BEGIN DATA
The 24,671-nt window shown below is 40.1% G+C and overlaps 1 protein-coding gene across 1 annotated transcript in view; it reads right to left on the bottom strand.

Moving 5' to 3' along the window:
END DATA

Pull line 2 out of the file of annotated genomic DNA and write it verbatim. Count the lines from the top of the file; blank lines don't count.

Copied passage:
Moving 5' to 3' along the window: